Wednesday night, I relived quite a few years down at the Tacoma Dome. It was a Cheap Trick/Aerosmith double-bill and both groups took me back.
Even the Tacoma Dome experience brought back memories. I haven’t done a lot of concerts down there, but all were memorable. There was the George Michael show, when I had to get up at 2am the next morning to be on the radio. So, I left the concert early….only to find my car blocked in the place we parked. I had to wait until the concert was over and cars moved before I could head home. I had missed the end of the concert for nothing.
I have to say that the commute to and from is the absolute worst part of the T-Dome concert experience. The show ended at 11 and we didn’t get home until shortly before 1. Add that to a 90-minute rush hour drive home and we spent more time in traffic than we did listening to music.
But it was all worth it.
Cheap Trick returned me to my Yakima radio days. When you work in a secondary market (a small one that the record labels paid attention to, only when they wanted you to help break their artists), they tell you hot this band is going to be and flood you with free albums to give away and, of course, for your collection. I remember playing the studio version of “I want you to want me”…but the group didn’t enjoy real success with that song until they picked up the tempo and performed it live in Japan. I’ve still got that studio album somewhere in the basement. It was a brand-new band, we played a couple of songs off the album and now, here I was 34 years later, listening to them in the Tacoma Dome.
Both groups battled sound problems. Cheap trick, at times, sounded distorted and not mixed very well. They played most of the night before bringing out their hits, which could have been for a couple of reasons–to leave you with a good taste from them after wading through their lesser-known and newer stuff….or, to rev up the crowd for Aerosmith, who followed them 20-minutes after they left the stage. The only risk of that is that the crowd remained tepid for the bulk of their time on stage. They cheered, but more like they had to than they wanted to.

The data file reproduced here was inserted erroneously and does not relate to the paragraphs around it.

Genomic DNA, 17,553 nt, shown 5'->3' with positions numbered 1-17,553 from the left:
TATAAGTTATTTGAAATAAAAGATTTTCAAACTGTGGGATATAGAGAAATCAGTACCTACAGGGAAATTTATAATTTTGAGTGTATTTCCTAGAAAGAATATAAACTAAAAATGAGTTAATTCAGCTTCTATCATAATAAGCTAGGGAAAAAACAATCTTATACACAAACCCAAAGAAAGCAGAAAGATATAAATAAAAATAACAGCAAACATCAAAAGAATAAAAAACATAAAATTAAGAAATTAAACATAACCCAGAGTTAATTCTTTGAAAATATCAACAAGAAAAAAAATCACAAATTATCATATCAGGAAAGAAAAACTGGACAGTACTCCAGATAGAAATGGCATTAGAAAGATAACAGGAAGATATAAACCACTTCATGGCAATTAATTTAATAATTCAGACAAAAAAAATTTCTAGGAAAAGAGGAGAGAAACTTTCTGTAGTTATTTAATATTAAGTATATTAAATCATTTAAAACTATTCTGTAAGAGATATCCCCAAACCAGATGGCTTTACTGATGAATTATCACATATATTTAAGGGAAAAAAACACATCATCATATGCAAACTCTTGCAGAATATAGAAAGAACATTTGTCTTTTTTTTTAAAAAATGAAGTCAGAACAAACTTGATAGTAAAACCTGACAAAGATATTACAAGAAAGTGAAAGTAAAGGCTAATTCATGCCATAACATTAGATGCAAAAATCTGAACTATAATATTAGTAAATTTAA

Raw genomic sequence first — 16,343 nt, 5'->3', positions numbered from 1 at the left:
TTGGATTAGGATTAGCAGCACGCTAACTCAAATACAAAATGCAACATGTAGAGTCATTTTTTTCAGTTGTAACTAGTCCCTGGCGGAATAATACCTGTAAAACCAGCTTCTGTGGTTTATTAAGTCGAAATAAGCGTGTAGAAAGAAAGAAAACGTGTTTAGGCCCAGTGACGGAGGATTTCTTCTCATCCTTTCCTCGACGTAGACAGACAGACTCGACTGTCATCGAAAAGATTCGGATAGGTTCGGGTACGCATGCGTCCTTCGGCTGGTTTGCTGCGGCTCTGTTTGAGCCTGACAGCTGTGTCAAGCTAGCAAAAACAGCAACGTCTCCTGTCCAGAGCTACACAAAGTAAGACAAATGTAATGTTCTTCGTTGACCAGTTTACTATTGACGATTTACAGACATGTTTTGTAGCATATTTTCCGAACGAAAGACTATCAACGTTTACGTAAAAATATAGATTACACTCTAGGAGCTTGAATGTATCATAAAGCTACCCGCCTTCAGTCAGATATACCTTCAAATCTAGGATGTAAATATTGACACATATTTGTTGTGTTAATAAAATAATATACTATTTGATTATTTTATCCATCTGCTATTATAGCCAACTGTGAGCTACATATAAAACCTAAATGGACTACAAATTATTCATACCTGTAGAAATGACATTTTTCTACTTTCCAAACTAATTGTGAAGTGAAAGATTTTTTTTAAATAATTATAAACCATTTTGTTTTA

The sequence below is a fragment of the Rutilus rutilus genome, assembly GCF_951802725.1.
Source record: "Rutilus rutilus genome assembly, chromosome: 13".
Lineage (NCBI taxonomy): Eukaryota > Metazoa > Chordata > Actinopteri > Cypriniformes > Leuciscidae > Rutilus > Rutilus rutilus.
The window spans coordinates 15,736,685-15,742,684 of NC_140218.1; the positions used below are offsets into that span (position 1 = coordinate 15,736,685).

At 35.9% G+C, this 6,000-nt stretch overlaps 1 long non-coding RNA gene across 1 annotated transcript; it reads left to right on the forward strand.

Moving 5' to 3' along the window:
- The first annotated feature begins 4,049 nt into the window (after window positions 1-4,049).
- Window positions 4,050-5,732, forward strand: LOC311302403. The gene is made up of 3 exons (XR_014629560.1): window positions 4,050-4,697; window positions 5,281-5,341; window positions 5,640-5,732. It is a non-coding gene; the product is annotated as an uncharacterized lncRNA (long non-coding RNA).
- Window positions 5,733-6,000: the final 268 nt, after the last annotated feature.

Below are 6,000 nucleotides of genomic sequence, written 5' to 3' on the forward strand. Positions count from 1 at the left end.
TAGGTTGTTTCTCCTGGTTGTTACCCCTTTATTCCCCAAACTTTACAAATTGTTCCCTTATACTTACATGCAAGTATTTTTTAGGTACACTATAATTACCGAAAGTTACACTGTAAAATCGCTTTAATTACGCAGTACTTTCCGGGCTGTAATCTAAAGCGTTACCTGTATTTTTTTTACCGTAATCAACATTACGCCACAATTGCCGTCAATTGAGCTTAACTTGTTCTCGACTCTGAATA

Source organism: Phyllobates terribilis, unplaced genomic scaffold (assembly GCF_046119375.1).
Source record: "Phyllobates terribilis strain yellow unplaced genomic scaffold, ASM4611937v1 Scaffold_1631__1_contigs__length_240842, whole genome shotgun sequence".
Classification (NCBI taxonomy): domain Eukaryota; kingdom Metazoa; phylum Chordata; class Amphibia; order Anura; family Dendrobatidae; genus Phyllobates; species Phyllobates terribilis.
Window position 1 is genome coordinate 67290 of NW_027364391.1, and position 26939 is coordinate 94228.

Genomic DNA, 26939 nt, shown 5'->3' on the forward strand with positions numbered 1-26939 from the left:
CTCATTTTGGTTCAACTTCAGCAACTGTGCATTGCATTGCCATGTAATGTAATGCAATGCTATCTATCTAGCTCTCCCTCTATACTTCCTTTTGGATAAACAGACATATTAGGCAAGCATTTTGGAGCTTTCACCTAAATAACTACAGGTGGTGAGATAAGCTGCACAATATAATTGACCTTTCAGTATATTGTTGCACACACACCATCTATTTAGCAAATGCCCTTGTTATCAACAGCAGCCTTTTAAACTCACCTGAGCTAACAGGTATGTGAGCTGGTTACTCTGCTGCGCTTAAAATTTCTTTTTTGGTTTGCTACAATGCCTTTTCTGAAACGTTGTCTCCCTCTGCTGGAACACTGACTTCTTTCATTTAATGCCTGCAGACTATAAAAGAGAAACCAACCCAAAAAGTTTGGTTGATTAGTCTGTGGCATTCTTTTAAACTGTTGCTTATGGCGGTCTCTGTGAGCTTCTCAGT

Now, for Aerosmith. Getting the negative out of the way immediately, it was unfortunate that the building didn’t work for them or that their sound mixer didn’t hear what we heard. Lead instruments got lost. A sax solo occurred–I know that, because we saw her play on the big screen–but we couldn’t hear it. I hummed along in my head to make up for it.
But the bottom line–we experienced an Aerosmith concert. The group gave us their all. Each member was given a little solo time, Joe Perry more than others. If this was a new group without a name, I would have described them as The Steven Tyler Band, with Joe Perry. Joe is getting well-deserved recognition in the band’s later years, but Steven Tyler IS Aerosmith. His vocals, his playfulness on stage, his vocal range….it’s all still there. Everyone worked as hard as if they were auditioning for American Idol or that they needed to win us over.
I’ll be honest–there were a couple of times that Steven started to sing the next line and it wasn’t time yet….but he covered nicely. That’s to be expected after taking such a long break, doing some rehab and hanging out on American Idol for two years. But Tyler said he left the show to get back to his true love and this, being the second to last concert in their current tour, would have been a great place to start winding down. Not a chance.
I caught Aerosmith years ago in a mega concert at Anaheim with all kinds of other bands, as well as at least one time in Key Arena during my college years. I saw that band again. Not an older version–for Pete’s sake, we were so far back, they probably left the stage five minutes before we saw it–but it was pure Aerosmith and the boys from Boston put on a real show.
My wife, Victoria had never seen them live before. I was excited she go to see the band I remember and live performances of the songs that filled the dorm rooms of Terry Hall at the University of Washington so long, long ago.
Thanks everyone for a fun, albeit loud, night down Memory Lane.